API packages

I’m taking a break from helping DataFest participants untangle their R code to work on clearing my backlog of unfinished blog posts. One thing I’ve been meaning to talk about is a series of R packages I’ve written, in various stages of development. This is something I’ve done before, but still new enough to be excited about a working product.

All these packages are built to access data from US Federal agency APIs. The first two came out of my interest beginning several months back in environmental regulatory and oversight data, mostly related to the water crisis in Flint. The APIs they access are envirofacts from the EPA and regulations.gov from various Federal agencies. Both of these packages have working functions, but the data structures they return, and the structure of the APIs themselves, are complicated enough to keep me from doing anything very interesting with them. So far. The versions on github here and here are functional but not elegant. And since I don’t know particularly what to do with them, I probably won’t be working on them further in the forseeable future. I’d love to hear ideas though.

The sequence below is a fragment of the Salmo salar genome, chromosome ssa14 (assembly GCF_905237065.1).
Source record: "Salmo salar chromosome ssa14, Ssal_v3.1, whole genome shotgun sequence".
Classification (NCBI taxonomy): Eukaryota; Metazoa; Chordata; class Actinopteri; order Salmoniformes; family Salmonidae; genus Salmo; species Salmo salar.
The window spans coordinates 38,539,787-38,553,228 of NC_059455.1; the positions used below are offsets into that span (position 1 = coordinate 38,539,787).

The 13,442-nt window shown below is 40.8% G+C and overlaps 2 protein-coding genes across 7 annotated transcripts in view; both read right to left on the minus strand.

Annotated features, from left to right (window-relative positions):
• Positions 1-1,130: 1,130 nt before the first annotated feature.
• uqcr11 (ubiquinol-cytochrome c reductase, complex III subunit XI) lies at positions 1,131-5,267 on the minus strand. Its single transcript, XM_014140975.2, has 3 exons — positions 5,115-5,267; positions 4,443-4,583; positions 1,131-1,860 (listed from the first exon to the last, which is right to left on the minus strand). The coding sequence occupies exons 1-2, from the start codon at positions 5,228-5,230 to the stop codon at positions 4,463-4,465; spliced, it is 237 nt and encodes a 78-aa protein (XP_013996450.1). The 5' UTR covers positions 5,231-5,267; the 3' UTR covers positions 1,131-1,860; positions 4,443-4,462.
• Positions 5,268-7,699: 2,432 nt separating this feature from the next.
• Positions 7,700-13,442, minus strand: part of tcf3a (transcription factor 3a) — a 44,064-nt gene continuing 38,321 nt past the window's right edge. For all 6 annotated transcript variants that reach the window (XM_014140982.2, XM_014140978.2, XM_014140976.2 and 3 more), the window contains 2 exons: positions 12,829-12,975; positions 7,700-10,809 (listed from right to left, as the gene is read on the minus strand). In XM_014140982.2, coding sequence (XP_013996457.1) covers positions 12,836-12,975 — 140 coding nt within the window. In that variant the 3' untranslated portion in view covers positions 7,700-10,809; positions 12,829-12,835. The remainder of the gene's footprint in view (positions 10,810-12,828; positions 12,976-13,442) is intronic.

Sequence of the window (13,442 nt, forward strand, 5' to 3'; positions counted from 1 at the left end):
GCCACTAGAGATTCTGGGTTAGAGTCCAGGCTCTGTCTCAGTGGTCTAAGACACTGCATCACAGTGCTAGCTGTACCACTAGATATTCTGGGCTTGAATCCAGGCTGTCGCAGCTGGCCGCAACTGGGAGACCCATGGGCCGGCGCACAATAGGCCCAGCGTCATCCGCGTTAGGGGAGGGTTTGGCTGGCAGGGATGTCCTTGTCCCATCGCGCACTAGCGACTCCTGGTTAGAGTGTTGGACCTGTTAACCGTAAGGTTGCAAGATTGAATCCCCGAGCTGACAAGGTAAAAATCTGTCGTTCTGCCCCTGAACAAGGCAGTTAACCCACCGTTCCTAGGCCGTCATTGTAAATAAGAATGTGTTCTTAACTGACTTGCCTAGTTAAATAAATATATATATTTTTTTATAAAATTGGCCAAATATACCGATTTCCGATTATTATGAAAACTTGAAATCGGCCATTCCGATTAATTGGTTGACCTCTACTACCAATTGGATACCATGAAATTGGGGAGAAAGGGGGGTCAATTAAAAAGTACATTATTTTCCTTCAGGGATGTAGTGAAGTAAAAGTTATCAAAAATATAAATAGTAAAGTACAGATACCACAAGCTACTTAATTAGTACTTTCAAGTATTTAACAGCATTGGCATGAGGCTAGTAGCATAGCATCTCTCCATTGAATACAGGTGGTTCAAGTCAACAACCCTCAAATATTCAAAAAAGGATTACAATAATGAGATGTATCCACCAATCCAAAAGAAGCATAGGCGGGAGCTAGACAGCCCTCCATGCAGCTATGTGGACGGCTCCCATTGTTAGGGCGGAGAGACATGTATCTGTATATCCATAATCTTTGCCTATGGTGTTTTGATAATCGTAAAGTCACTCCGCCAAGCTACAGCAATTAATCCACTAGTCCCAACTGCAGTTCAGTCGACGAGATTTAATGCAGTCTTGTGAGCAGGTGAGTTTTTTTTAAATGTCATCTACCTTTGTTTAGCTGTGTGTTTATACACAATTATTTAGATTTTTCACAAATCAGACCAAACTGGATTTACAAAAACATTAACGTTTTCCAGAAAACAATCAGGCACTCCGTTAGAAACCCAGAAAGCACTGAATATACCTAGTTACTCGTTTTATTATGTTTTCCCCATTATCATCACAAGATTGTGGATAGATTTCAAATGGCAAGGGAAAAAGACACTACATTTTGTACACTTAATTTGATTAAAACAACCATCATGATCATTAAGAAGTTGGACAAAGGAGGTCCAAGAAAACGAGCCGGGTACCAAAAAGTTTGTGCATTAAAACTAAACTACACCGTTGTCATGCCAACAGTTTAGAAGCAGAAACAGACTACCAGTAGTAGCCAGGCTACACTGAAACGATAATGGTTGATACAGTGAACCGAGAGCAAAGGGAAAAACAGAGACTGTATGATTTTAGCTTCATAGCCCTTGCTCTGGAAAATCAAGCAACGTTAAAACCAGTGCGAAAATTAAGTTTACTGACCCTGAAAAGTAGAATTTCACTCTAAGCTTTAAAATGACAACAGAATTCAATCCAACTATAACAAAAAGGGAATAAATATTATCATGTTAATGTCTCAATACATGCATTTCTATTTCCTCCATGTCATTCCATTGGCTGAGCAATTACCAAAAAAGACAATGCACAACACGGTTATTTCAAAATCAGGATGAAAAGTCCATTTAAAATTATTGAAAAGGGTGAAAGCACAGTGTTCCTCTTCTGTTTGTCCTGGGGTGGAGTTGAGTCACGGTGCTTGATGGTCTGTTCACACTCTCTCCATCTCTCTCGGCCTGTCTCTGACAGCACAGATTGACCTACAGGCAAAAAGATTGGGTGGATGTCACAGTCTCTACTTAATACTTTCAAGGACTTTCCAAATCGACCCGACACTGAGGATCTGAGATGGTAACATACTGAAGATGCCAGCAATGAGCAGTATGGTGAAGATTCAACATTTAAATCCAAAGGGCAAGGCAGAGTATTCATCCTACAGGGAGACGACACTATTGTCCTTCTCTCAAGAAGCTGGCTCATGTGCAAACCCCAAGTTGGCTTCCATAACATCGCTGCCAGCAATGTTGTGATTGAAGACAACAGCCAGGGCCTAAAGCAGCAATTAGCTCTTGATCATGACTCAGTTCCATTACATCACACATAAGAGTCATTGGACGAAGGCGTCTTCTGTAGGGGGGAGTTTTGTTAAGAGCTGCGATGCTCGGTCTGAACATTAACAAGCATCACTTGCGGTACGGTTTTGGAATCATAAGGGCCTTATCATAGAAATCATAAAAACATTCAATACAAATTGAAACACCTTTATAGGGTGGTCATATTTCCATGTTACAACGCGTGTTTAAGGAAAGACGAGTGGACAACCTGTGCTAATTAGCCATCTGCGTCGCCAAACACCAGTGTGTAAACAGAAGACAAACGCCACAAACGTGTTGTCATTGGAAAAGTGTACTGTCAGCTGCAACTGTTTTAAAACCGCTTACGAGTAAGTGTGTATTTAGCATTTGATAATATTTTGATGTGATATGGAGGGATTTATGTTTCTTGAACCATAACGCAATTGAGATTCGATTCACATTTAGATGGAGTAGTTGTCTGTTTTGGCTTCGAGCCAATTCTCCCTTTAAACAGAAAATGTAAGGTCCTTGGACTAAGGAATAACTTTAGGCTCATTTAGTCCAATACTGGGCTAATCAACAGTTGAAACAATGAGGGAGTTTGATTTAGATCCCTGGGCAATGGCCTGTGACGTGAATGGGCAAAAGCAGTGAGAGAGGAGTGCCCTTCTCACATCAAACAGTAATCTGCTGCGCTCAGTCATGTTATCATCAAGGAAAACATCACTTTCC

The final package–the one I’m most excited about–is one to access the USGS Streamstats API. I’ts probably the most professional-looking R package I’ve written to date (though that’s not saying much). What’s it do? Well the main function, delineateWatershed, takes a location (latitude and longitude), and returns a geojson of that location’s contributing watershed. It can also return watershed parameters like basin size and land-use composition as well as streamflow statistics. Of course, all of this is being computed or looked up on USGS servers; the package just makes the call to retrieve this info. But it’s still a very handy way to get this data into R, and I’m already using this for my own research projects.

Aside from the simple bindings to the API endpoints, I also have some minimal additional features for convenience. combineWatersheds creates a single watershed object with geojson data composed of multiple supplied watersheds. writeGeoJSON writes the geojson data to disk, for example to export into a different program like ArcGIS. And leafletWatershed makes a slick leaflet map of a watershed object. Here’s an example:

leafletWatershed(westfield) %>% 
  setView(lng = -72.92488, 42.31705, zoom = 12)
## Warning: Unknown or uninitialised column: 'ID'.

I may add more functions for doing common analysis-type things with streamstats data, but I currently have none planned.

I would love to see people try these packages out and contribute on GitHub by opening an issue or submitting a pull request.

Mark Hagemann
Post-Doctoral Researcher

I use statistics to learn about rivers from space.